Published by and at The Farm from 1974 to 1976, Hey Beatnik was the original handbook for community. Currently selling on Amazon for over $100 a copy, download a PDF version here for FREE.
Here’s a review and excerpt printed in the Whole Earth Catalog, 1974:
The Tennessee segue to Monday Night Class. This is a completely ingratiating book and where else can you find between two covers details on delivering a baby (even twins), building an outhouse, getting along with the neighbors and getting along with yourself? The pictures are great- full of happy, healthy people and their kids living midst plenty and peace in Tennessee. They admit cheerfully to mistakes (one year they spent over two months harvesting an enormous sorghum crop; the next year they whittled their operations for quality rather than quantity), but they’ve also learned a lot and emphasize the respect they have for all who’ve taught them: their neighbors, the water department, the sheriff, etc. A really handy book if you’re thinking of communal farming.
– Heidi Seney
“Before we got down to Lewis County we thought we was the space-agest modernest thing there was. And when we got there, there were the Mennonites and the Amish all the way from Lancaster County to Tennessee, who got there first and broke ground for us—–for long hair and spiritual groups and things like that. So there’s a lot of stuff people accepted about us from the beginning. Once they learned that we really weren’t scary and we really weren’t violent and we really were truthful, they started thinking we were Technicolor Amish.”
“HEY LADIES! Don’t have an abortion, come to the Farm and we’ll deliver your baby and take care of it, and if you ever decide you want it back, you can have it.”
Stephen Gaskin’s State of the Union
“This is the most spoiled generation In the history of the planet. That’s because of that entire psychological trip of the last twenty or. thirty years that says, “Oh, poor baby, you’re so determined, you can’t help it.” And he says, “Yeah, yeah, spoil me some morel” This whole society is in a condition of over-correction, like a car that’s fishtailing on ice.
Our grandparents were strict with our parents, and our parents were loose with us, and we’re the sloppy beatniks. And we got to raise our kids halfway in between where our grandparents raised our parents and where we were raised.
What it looks like to me is that Freudian psychology and Doctor Spock and greed and B.F. Skinner and a few details like that taught this country that morality didn’t count and that all that counted is what you got caught for, and that there was no abstract absolute morality, so it didn’t matter what you did – you could just do anything. And you could freak out as much as you wanted to, and it didn’t matter.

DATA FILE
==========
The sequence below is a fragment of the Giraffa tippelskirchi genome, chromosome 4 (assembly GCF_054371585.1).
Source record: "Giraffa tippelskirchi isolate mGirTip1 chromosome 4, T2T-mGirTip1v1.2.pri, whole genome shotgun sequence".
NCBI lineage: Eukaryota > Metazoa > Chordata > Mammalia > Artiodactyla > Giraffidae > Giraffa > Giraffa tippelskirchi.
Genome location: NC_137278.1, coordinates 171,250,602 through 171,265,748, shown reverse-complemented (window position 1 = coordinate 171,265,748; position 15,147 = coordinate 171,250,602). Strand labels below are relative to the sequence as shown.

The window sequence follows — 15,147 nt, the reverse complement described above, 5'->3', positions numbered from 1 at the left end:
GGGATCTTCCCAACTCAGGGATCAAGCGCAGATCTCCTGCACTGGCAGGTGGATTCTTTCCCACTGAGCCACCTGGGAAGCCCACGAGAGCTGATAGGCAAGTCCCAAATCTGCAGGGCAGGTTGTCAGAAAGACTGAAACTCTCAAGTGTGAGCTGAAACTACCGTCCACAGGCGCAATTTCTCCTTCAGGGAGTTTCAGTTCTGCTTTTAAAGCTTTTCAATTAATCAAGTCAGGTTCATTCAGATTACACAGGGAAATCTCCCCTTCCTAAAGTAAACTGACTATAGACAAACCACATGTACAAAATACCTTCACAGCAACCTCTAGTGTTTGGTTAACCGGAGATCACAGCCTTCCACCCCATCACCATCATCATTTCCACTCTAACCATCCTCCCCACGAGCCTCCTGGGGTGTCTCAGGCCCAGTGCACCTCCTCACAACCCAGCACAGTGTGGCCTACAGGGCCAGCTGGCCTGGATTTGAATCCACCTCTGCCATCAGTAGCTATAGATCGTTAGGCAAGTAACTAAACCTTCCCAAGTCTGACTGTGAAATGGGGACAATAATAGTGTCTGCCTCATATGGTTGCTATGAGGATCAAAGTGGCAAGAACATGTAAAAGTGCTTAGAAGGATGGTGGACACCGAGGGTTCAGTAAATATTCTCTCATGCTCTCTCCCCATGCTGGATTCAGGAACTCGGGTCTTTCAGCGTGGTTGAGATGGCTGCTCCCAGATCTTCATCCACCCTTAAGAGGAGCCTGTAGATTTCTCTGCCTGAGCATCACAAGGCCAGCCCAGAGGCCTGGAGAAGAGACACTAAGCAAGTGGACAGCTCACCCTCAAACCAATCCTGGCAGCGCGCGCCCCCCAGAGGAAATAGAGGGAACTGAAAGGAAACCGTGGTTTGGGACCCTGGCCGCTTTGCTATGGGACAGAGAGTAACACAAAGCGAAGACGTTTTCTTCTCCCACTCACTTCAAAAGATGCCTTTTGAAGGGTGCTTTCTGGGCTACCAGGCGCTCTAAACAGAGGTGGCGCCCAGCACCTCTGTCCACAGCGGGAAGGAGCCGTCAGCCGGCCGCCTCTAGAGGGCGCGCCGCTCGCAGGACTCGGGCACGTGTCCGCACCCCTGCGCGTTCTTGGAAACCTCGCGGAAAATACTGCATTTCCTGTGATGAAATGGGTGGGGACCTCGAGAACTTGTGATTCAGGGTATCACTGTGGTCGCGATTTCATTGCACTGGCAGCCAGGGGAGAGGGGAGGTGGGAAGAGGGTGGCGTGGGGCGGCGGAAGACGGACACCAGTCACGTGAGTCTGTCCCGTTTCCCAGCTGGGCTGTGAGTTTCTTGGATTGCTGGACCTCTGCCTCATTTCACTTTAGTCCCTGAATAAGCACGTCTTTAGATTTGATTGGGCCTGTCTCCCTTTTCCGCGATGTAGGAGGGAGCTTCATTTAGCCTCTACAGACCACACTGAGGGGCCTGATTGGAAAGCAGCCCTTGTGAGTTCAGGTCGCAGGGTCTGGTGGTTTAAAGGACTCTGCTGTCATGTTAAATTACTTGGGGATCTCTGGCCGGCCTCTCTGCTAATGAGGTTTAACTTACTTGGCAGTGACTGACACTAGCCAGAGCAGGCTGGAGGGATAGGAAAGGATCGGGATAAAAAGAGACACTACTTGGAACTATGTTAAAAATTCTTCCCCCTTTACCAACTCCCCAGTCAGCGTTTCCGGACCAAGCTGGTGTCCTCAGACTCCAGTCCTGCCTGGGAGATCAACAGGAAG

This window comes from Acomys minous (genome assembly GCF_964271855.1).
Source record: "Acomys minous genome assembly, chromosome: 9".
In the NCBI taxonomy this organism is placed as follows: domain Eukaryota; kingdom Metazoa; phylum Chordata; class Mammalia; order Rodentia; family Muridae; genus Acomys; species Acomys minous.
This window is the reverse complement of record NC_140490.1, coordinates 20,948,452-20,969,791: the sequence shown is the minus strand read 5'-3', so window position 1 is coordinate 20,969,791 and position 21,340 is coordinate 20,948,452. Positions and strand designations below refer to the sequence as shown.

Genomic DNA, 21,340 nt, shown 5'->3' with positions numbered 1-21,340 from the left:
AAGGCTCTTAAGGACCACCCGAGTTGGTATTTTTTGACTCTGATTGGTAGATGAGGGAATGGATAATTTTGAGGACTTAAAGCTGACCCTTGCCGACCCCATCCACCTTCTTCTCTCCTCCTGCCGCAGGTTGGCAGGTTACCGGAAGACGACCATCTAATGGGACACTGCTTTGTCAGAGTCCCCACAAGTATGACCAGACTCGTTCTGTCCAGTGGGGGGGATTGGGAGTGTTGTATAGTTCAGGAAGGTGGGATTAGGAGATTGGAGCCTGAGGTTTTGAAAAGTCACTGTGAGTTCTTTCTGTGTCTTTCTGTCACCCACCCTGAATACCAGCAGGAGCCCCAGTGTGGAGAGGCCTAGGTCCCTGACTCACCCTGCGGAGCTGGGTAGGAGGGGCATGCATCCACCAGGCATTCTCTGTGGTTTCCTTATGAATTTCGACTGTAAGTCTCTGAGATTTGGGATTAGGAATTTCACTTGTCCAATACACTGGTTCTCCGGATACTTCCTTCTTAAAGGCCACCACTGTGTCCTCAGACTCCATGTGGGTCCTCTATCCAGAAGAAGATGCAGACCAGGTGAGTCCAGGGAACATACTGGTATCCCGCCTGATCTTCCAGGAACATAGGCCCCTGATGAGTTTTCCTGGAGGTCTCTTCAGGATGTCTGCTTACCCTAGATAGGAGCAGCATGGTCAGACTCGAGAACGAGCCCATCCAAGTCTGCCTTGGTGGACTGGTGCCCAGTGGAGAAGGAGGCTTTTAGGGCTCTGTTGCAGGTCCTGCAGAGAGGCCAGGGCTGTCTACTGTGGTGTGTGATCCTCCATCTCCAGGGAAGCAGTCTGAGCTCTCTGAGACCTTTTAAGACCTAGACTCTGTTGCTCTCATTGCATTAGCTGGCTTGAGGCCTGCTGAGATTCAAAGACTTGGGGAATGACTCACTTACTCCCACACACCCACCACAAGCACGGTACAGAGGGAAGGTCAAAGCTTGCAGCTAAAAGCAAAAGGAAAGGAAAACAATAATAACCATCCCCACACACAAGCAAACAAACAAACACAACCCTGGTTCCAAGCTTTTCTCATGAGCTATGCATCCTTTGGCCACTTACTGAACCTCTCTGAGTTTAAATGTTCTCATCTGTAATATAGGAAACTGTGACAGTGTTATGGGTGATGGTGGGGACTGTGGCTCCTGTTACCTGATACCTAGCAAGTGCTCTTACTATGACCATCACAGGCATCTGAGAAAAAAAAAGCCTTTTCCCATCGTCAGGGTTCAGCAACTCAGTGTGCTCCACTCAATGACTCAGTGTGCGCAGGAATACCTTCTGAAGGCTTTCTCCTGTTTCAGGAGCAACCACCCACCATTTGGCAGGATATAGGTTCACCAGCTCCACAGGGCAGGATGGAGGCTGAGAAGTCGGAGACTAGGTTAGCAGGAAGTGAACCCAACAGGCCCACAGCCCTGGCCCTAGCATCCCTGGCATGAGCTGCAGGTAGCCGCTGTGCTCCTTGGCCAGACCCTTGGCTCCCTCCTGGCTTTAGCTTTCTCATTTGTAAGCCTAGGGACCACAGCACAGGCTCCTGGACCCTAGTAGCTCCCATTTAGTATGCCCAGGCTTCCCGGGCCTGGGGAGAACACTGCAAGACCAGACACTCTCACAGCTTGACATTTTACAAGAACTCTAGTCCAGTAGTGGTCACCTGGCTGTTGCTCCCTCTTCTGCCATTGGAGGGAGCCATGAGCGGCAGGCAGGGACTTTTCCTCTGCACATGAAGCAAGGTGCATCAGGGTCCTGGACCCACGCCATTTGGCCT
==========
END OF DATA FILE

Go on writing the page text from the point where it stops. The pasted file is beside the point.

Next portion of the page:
But it does matter. It can get you crazy. One of the things we notice when we’re traveling around the country Is that American folks keep thelr kids like adolescents where in another society they’d be grownups. There’s people their age in other cultures who are making it on their own and supporting other folks too, whereas adolescence in this country continues on to about thirty.”
“Contrary to the opinions of many other beatniks and health food stores, we eat white sugar. If eaten wisely, sugar is a clean-burning fuel that causes no harm. There’s an emotional rumor out that says sugar “destroys” B vitamins. Thiamin (a B vitamin) acts as a catalyst in the metabolism of carbohydrates (sugar and starch). That’s its gig. If you eat wheat germ, brown rice, nutritional yeast, and enriched or whole wheat flours, you’ll have plenty of thiamin to metabolize your sugar.”
“I’d wake up with just the edge of a cold coming on, and feeling a little rocky, and take the care and the time to make love properly, and feel really grateful to have a lady who works with me in that way and who really heals me. You can be into a cold enough to have it start making your soft palate swell and stuff like that, and just know it and stop it by raising your energy level that way.”
A Former Farmee Remembers
“When we started “Hey Beatnik, This is The Farm Book ,” William and Matthew were the editors. However, just as we had begun, they were both fired by Stephen for being “on a trip.”
That left the rest of us to step up to the plate. We took our work seriously and dove right in. I put the pages together by hand (no computers back then except for a type-setter). We blue-lined a large piece of paper on the glass light tables so that I could set up each page.
As we covered the topics, we needed illustrations. I coordinated the effort and requested photos and illustrations as we went along. James , Mark and Brandon Lerda hand-drew just about everything in the book. Daniel sized and made appropriate halftones (the photographs). Jeffrey made the lithographs of each page for the printer.
It was a lot of fun and a lot of work. The Book Publishing Company was a lot smaller then. We did all of the work on the ground floor. As pages were completed for all of the projects we were working on, we hung a copy on the walls so that folks who came by could see them. I remember listening to fabulous music on WUTZ while we were working.”